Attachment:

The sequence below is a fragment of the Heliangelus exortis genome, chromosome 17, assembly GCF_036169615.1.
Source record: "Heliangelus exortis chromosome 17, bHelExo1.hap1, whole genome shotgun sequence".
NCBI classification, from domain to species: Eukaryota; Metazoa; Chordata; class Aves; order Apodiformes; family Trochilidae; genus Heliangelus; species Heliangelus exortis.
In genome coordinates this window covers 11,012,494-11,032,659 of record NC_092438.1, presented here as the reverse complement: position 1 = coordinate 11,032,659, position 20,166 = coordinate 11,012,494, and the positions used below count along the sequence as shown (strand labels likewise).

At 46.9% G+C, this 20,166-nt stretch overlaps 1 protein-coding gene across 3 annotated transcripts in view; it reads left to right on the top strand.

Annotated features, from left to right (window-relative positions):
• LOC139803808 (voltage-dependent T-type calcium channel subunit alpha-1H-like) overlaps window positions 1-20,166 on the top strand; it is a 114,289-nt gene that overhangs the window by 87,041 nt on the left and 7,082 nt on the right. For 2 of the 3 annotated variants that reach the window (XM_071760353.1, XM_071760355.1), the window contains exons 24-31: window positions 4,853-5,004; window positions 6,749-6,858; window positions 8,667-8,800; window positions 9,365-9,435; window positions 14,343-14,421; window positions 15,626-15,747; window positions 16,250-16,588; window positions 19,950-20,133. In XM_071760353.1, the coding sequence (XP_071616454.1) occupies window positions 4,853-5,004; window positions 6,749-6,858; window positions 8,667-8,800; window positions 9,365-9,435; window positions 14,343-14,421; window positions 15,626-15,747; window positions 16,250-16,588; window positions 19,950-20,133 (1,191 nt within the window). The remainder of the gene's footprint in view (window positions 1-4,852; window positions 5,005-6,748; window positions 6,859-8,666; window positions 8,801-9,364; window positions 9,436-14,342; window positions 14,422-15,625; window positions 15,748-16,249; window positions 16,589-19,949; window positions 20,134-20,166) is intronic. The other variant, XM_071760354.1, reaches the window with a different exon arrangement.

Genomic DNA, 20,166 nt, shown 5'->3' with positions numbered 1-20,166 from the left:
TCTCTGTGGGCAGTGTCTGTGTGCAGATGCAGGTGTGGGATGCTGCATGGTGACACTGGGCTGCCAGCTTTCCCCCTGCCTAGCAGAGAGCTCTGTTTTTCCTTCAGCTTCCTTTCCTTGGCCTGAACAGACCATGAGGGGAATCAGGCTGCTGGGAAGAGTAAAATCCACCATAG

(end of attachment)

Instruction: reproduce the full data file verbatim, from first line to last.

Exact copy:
The sequence below is a fragment of the Heliangelus exortis genome, chromosome 17, assembly GCF_036169615.1.
Source record: "Heliangelus exortis chromosome 17, bHelExo1.hap1, whole genome shotgun sequence".
NCBI classification, from domain to species: Eukaryota; Metazoa; Chordata; class Aves; order Apodiformes; family Trochilidae; genus Heliangelus; species Heliangelus exortis.
In genome coordinates this window covers 11,012,494-11,032,659 of record NC_092438.1, presented here as the reverse complement: position 1 = coordinate 11,032,659, position 20,166 = coordinate 11,012,494, and the positions used below count along the sequence as shown (strand labels likewise).

At 46.9% G+C, this 20,166-nt stretch overlaps 1 protein-coding gene across 3 annotated transcripts in view; it reads left to right on the top strand.

Annotated features, from left to right (window-relative positions):
• LOC139803808 (voltage-dependent T-type calcium channel subunit alpha-1H-like) overlaps window positions 1-20,166 on the top strand; it is a 114,289-nt gene that overhangs the window by 87,041 nt on the left and 7,082 nt on the right. For 2 of the 3 annotated variants that reach the window (XM_071760353.1, XM_071760355.1), the window contains exons 24-31: window positions 4,853-5,004; window positions 6,749-6,858; window positions 8,667-8,800; window positions 9,365-9,435; window positions 14,343-14,421; window positions 15,626-15,747; window positions 16,250-16,588; window positions 19,950-20,133. In XM_071760353.1, the coding sequence (XP_071616454.1) occupies window positions 4,853-5,004; window positions 6,749-6,858; window positions 8,667-8,800; window positions 9,365-9,435; window positions 14,343-14,421; window positions 15,626-15,747; window positions 16,250-16,588; window positions 19,950-20,133 (1,191 nt within the window). The remainder of the gene's footprint in view (window positions 1-4,852; window positions 5,005-6,748; window positions 6,859-8,666; window positions 8,801-9,364; window positions 9,436-14,342; window positions 14,422-15,625; window positions 15,748-16,249; window positions 16,589-19,949; window positions 20,134-20,166) is intronic. The other variant, XM_071760354.1, reaches the window with a different exon arrangement.

Genomic DNA, 20,166 nt, shown 5'->3' with positions numbered 1-20,166 from the left:
TCTCTGTGGGCAGTGTCTGTGTGCAGATGCAGGTGTGGGATGCTGCATGGTGACACTGGGCTGCCAGCTTTCCCCCTGCCTAGCAGAGAGCTCTGTTTTTCCTTCAGCTTCCTTTCCTTGGCCTGAACAGACCATGAGGGGAATCAGGCTGCTGGGAAGAGTAAAATCCACCATAG